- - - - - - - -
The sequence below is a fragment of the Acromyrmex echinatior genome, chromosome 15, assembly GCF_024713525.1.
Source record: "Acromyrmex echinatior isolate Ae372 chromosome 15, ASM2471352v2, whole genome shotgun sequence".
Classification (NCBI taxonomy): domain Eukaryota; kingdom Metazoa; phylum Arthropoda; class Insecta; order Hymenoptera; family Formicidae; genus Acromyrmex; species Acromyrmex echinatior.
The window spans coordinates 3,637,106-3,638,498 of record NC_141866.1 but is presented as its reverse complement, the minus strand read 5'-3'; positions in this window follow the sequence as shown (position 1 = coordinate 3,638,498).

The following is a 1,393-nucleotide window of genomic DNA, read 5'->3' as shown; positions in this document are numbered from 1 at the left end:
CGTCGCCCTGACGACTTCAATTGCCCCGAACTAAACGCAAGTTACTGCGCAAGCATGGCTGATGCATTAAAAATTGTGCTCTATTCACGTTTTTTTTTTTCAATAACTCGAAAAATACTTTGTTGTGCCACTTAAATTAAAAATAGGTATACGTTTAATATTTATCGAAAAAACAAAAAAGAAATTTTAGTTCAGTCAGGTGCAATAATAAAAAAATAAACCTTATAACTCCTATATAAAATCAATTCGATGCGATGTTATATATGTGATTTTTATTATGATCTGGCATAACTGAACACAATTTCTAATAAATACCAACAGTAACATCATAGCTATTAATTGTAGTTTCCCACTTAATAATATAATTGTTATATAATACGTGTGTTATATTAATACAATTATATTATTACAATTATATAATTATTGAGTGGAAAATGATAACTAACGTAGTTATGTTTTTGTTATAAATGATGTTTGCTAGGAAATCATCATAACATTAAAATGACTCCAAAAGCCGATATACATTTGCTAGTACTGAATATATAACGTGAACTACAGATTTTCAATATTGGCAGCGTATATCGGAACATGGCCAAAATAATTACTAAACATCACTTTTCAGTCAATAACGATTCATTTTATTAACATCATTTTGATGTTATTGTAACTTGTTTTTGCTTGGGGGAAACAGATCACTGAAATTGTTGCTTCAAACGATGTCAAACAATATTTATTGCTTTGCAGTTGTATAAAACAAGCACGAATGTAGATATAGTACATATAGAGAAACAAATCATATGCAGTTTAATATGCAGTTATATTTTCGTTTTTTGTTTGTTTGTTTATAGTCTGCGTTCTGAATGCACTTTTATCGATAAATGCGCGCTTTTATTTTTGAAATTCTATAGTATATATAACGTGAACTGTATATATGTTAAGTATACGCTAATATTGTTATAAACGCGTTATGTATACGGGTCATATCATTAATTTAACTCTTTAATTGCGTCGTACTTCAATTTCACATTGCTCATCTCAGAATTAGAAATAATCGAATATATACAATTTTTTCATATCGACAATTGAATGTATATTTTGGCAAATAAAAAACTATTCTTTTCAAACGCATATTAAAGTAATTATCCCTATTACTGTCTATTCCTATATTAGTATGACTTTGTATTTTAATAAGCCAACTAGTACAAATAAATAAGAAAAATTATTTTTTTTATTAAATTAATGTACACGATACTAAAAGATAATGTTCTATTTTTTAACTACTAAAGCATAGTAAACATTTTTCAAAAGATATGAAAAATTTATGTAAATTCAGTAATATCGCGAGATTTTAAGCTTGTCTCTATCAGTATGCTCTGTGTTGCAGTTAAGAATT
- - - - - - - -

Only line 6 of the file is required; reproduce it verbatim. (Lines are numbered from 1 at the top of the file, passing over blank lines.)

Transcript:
CGTCGCCCTGACGACTTCAATTGCCCCGAACTAAACGCAAGTTACTGCGCAAGCATGGCTGATGCATTAAAAATTGTGCTCTATTCACGTTTTTTTTTTTCAATAACTCGAAAAATACTTTGTTGTGCCACTTAAATTAAAAATAGGTATACGTTTAATATTTATCGAAAAAACAAAAAAGAAATTTTAGTTCAGTCAGGTGCAATAATAAAAAAATAAACCTTATAACTCCTATATAAAATCAATTCGATGCGATGTTATATATGTGATTTTTATTATGATCTGGCATAACTGAACACAATTTCTAATAAATACCAACAGTAACATCATAGCTATTAATTGTAGTTTCCCACTTAATAATATAATTGTTATATAATACGTGTGTTATATTAATACAATTATATTATTACAATTATATAATTATTGAGTGGAAAATGATAACTAACGTAGTTATGTTTTTGTTATAAATGATGTTTGCTAGGAAATCATCATAACATTAAAATGACTCCAAAAGCCGATATACATTTGCTAGTACTGAATATATAACGTGAACTACAGATTTTCAATATTGGCAGCGTATATCGGAACATGGCCAAAATAATTACTAAACATCACTTTTCAGTCAATAACGATTCATTTTATTAACATCATTTTGATGTTATTGTAACTTGTTTTTGCTTGGGGGAAACAGATCACTGAAATTGTTGCTTCAAACGATGTCAAACAATATTTATTGCTTTGCAGTTGTATAAAACAAGCACGAATGTAGATATAGTACATATAGAGAAACAAATCATATGCAGTTTAATATGCAGTTATATTTTCGTTTTTTGTTTGTTTGTTTATAGTCTGCGTTCTGAATGCACTTTTATCGATAAATGCGCGCTTTTATTTTTGAAATTCTATAGTATATATAACGTGAACTGTATATATGTTAAGTATACGCTAATATTGTTATAAACGCGTTATGTATACGGGTCATATCATTAATTTAACTCTTTAATTGCGTCGTACTTCAATTTCACATTGCTCATCTCAGAATTAGAAATAATCGAATATATACAATTTTTTCATATCGACAATTGAATGTATATTTTGGCAAATAAAAAACTATTCTTTTCAAACGCATATTAAAGTAATTATCCCTATTACTGTCTATTCCTATATTAGTATGACTTTGTATTTTAATAAGCCAACTAGTACAAATAAATAAGAAAAATTATTTTTTTTATTAAATTAATGTACACGATACTAAAAGATAATGTTCTATTTTTTAACTACTAAAGCATAGTAAACATTTTTCAAAAGATATGAAAAATTTATGTAAATTCAGTAATATCGCGAGATTTTAAGCTTGTCTCTATCAGTATGCTCTGTGTTGCAGTTAAGAATT